Trust in the ever-present help of the Spiritual World.
          Truly, nothing else will do
          If our courage is not to fail us.
          Let us discipline our will
          To awaken this trust within ourselves
          Every morning and every evening.
          R.S. 27-11-1910


  11. Kathy

    Ditto, Kenneth!


  12. In response to those who claim Steiner was a racist, it can be useful if they read through the many Steiner statements against racism:


  13. The article in the communist newspaper presents a caricature of Steiner’s views.

    Here is part of the overall picture the communist article fails to see:

    1. Probably less than one-quarter of one percent of Steiner’s 350 volumes of lectures and writings says anything whatsoever about race.

    2. In those 350 volumes, Steiner was recorded as putting out a few scattered sentences that seem to be or are to some extent racist. But whenever Steiner speaks systematically about race, he makes clear that the character of the individual is much more important than race. See, for many examples from throughout his life,

    He even denies there is any real scientific content to the very concept of “race.” See the lectures in The Universal Human (SteinerBooks): there Steiner holds that demonic forces seek to make different human groups look upon one another as different species and that Christ came in significant part to overcome that demonic attempt and unite all humanity as one.

    3. Steiner spoke before the Nazi Holocaust and the martyrdom of Martin Luther King had taken place. Because of those events and many others, today people are quite understandably very uncomfortable recognizing ANY difference among races. Steiner’s approach, in a very different historical context, was to acknowledge differences but to insist they were unimportant compared with the character of the individual. At one point, for example, Steiner says that this is so obvious it is ‘stupid” to have to mention it:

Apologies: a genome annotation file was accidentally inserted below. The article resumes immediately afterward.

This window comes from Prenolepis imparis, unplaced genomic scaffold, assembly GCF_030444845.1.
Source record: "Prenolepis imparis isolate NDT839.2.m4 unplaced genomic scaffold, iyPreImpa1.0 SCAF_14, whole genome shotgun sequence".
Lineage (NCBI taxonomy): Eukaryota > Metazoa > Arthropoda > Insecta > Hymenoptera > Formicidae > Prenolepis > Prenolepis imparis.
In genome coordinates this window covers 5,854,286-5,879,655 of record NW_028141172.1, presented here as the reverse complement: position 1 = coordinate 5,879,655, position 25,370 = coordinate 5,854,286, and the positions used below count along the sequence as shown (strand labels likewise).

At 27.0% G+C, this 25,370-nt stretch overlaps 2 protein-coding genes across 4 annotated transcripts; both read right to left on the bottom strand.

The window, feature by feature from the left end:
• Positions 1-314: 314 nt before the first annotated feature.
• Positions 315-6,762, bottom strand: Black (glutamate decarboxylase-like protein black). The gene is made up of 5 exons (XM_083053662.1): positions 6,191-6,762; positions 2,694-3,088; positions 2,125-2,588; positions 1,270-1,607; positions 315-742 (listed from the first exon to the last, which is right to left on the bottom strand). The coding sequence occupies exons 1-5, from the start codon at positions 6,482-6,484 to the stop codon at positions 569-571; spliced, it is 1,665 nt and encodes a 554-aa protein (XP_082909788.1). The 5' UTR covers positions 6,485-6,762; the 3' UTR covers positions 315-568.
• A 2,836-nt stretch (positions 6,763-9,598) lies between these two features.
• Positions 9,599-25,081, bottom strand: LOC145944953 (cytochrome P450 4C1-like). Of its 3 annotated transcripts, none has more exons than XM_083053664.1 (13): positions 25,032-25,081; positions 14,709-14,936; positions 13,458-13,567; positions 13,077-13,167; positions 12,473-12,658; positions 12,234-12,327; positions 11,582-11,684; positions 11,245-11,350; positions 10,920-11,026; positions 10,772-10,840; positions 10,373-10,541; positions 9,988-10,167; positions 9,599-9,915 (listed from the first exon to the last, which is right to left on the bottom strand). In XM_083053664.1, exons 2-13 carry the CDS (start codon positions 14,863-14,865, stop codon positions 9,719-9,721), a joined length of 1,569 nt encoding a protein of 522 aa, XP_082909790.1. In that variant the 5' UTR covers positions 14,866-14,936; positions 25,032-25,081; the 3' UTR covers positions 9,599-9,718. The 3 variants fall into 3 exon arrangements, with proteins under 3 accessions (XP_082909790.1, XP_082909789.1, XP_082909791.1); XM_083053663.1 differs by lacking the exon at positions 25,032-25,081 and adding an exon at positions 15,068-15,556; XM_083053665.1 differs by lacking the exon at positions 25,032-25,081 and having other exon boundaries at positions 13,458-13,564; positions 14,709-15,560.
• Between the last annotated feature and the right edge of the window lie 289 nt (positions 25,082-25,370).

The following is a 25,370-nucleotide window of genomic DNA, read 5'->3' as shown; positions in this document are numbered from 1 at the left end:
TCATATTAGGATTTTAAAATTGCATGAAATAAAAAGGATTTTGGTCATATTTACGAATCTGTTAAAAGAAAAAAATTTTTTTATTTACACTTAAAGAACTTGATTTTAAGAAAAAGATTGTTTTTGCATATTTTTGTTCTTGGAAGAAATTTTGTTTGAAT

In 1897:
    “Value should be attached solely to the mutual exchange between individuals. It is irrelevant whether someone is a Jew or a German … This is so obvious that one feels stupid even putting it into words. So how stupid must one be to assert the opposite!” — Gesammelte Aufsätze zur Kultur- und Zeitgeschichte 1887-1901 (Collected essays) (GA 31), Dornach 1989, September 1897. (Quoted here: .)

    The communist newspaper refers to another Steiner statement about the Jews to make Steiner look as though he would have supported genocide against them, but the statement in question meant something else entirely: its underlying sentiment was against ANY kind of ethnic nationalism, including the German kind. It was not its intent to single out Jewry for any special ethnic criticism. Furthermore, anyone who knows Steiner’s works and context knows that that statement held precisely zero implication of any kind of violence whatsoever, because Steiner would absolutely have opposed that, though the communist writer was either too negligent or too much of a liar to trouble to find that out or convey it to his readers, and is content to make Steiner look genocidal by a quote out of context. Any fair and thorough appraisal of Steiner will recognize his rejection of ethnic nationalism and his belief in the individual. Steiner’s whole view of how Austria-Hungary and Central Europe should have been structured after World War I is just one of many proofs of Steiner’s disgust with any policy of dividing people by ethnicity.

    It is ironic that a communist writer should tar Steiner with malign influence, when “actually existing” communism in the twentieth century was responsible for well over a hundred million victims of democide (murder by government) just in the PRC and the Soviet Union.


    • Thank you, Edward. This is an outstanding post, and almost makes me want to write a torrent, but I won’t. What you write here is important, and often used by ‘yours truly’ to set the perspective on Rudolf Steiner’s overall work of presenting spiritual science. You said: